Wednesday, December 16, 2009

Speeding, Glee and Georgia

I’ve given my friends and family strict instructions: if I ever say, “oh yeah, I’ll drive to Atlanta for Thanksgiving and then just drive home the Sunday afterwards”, they’re to hit me. Hard. And take away my car keys.

Most of my college friends have ended up in Atlanta since the high concentration of Catholic High Schools there affords more opportunities for us Theology Majors to be employed as professional Catholics. This thanksgiving we gathered to catch up, eat, and engage in the perpetual pastime of girls in their 20’s—try on bridesmaid dresses. But that’s another story.

It was all fun and games until I hit the road at 11:30 a.m. on Sunday morning, naively thinking I had left plenty of time to get back to Hilton Head for a 4:00 p.m. commitment. Maybe I would’ve, if I had opted to walk ride a vespa. However, 2:00 p.m. came and I had crawled about 30 miles in 2 hours. Epic Fail. I finally exited I-75 and may have gotten carried away singing along to my ”Glee” soundtrack as I was finally able to accelerate to the speed limit allowed… and some. My little Honda Civic bounded over a hill and right into the path of two state troopers, radar guns aimed and engines revved. It was a classic, “oh, fudge” moment. They both pulled out onto the road and proceeded to pull over me and another car.

I really am quite good at following rules. As a professional Catholic, I wear my seatbelt, stop at stop signs and even went back to the Hilton Head Airport to pay my parking fees in cash when the attendant was off duty and the “honor system” bucket didn’t allow me to use a credit card. However, I do sometimes drive a little fast. When I have kids in the car I’m overly cautious-- the phone goes unanswered, I stop at yellow lights, only make protected left-hand turns and drive 3.5 miles under the speed limit. However, when I drive alone I will use the time to apply lip gloss, text at red lights and crochet. (Ok, maybe just the first two.) I will also sometimes lose track of the speed limit and drive a bit fast. So, when those blue lights flashed in my rearview I knew that while this was not a happy moment, it was one that was a long time coming.

The state trooper was quite nice, I feel as though if we had met under other circumstances we would’ve had a lovely chat. He explained, apologetically, that he was out there to keep the crowded roads safe and my careening around several miles over the speed limit was problematic. I really couldn’t offer any excuses besides, “Sir, I’ve just been in a lot of traffic. I got impatient and carried away by the emotion of Glee’s rendition of ‘Defying Gravity’. I was going too fast. I’m sorry”. And, now, Bryan County will be richer thanks to my carelessness.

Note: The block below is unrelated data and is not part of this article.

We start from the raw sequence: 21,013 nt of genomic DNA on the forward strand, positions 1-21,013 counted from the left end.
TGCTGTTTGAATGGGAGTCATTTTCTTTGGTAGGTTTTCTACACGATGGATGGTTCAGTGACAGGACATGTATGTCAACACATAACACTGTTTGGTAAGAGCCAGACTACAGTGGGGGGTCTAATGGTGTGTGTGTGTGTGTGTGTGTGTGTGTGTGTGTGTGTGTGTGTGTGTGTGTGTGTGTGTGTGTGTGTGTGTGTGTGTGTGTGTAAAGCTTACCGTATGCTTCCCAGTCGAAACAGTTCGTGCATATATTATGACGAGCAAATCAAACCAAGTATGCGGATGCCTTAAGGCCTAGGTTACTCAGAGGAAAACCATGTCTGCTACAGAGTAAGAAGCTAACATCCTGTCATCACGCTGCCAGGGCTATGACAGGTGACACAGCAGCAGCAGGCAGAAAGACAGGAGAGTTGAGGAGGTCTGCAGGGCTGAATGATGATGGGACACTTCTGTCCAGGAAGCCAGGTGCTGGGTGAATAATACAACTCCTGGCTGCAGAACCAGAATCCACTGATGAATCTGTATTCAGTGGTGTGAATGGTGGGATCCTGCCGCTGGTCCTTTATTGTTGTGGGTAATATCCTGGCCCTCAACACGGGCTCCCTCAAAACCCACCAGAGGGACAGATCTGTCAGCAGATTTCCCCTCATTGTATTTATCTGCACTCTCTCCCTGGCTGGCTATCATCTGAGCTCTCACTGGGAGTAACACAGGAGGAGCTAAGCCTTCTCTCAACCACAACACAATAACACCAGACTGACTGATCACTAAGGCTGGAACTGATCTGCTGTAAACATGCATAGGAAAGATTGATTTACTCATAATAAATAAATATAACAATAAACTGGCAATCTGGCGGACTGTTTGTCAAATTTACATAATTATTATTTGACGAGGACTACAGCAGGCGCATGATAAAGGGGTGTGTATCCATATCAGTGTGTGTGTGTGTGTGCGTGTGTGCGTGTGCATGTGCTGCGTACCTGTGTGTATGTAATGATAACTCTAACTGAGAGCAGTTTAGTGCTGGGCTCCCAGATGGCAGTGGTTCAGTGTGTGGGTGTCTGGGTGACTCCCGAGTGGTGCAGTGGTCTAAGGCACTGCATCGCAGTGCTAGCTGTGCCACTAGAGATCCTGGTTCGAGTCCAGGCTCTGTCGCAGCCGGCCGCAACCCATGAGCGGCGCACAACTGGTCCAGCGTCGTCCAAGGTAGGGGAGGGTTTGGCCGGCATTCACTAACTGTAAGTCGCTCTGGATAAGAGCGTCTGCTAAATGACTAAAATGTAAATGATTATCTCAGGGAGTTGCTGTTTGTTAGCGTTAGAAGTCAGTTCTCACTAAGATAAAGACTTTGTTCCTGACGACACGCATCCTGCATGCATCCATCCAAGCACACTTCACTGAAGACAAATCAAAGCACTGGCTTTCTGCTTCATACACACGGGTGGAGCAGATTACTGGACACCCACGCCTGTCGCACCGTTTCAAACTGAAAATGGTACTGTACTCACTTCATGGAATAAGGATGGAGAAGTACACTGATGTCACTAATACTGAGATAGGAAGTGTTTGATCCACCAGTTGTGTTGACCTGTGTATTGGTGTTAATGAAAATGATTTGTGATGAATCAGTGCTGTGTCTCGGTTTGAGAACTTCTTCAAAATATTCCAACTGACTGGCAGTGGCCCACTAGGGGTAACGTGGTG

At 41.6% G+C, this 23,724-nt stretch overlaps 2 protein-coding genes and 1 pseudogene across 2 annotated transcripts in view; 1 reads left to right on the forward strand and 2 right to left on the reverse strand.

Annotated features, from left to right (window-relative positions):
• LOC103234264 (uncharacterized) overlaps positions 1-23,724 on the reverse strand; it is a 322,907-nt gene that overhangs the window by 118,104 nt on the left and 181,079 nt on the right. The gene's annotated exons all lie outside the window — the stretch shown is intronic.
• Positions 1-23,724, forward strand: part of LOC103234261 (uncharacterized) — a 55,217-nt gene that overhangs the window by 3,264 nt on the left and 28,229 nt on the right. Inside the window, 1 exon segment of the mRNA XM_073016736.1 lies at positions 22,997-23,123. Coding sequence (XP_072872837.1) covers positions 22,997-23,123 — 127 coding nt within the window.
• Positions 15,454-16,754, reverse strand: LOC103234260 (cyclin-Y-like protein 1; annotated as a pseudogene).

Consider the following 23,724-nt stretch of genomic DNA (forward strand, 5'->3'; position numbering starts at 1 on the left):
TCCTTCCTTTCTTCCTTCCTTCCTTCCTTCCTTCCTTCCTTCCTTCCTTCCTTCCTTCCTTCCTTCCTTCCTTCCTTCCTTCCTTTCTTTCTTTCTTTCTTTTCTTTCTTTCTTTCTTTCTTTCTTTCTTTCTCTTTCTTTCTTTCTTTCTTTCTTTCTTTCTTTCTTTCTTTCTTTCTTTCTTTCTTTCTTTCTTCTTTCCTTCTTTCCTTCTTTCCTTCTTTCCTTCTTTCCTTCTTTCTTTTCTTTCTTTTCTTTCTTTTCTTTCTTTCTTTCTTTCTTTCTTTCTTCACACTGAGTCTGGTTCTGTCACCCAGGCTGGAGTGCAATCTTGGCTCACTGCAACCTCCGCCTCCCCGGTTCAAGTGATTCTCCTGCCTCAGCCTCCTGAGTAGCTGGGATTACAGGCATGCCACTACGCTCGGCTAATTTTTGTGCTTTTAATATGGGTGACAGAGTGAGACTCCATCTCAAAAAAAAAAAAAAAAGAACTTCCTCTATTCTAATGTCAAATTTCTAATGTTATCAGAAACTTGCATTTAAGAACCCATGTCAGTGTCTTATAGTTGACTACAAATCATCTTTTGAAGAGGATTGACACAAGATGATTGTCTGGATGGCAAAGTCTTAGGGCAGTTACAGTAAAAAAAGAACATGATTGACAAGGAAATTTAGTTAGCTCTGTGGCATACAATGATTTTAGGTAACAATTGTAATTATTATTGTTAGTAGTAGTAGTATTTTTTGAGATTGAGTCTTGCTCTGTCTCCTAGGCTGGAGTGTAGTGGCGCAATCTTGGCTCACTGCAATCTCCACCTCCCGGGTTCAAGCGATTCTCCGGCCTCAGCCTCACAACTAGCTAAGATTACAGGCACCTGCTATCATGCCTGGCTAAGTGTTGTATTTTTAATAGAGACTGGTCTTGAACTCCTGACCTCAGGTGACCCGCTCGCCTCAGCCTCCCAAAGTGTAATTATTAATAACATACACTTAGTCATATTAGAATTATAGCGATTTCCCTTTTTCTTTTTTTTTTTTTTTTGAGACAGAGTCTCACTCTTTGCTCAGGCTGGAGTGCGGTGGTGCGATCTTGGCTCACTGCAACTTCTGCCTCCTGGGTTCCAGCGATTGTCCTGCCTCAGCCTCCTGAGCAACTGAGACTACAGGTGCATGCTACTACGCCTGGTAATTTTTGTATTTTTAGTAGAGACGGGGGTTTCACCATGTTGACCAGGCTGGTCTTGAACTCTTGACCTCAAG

I’m still thoroughly annoyed, but my mother hopes that this officer gave me a necessary wake-up call that I was putting myself and others in danger. She’s definitely right in that way that mothers tend to be. Just yesterday I caught myself slowing down on the cross island as I remembered that I could not afford to make any more donations to the State Patrol. Being chastised caused me to regulate dangerous behavior.

I once spoke with a woman who, when she found out I was a youth minister, said, “Oh, Religion. It just makes people feel so guilty”. My response to her was, “Well, sometimes people need to feel guilty”. To clarify, I wasn’t speaking in judgment of her alone, but of humanity as a whole. In the Gospel of Mark, Christ says, “Do not think that I have come to abolish the law or the prophets. I have come not to abolish but to fulfill” (5:17). God became man so that we could have a perfect example of how to live. The Ten Commandments (the law) are a list of what we should not do, and in Christ we have the fulfillment of this law—a model of how to both avoid evil and do good. When we break the Ten Commandments and do things like lie, steal and cheat, we hurt others and put our souls in danger.

As unpleasant as a speeding ticket is, the state trooper had every right to point out I was breaking the law because I was putting myself and others in danger. In pointing out that I had done wrong (and giving me unpleasant consequences), it’s helping me change for the better. As Christmas approaches and we reflect on the coming of Christ, it would serve us and our communities if we allowed ourselves to be brutally honest with ourselves and look at what parts of our lives are in need of change. Reading the Bible, attending Church and allowing ourselves to be challenged by others shouldn’t be seen as a guilt trip but a chance to prepare our souls for heaven.

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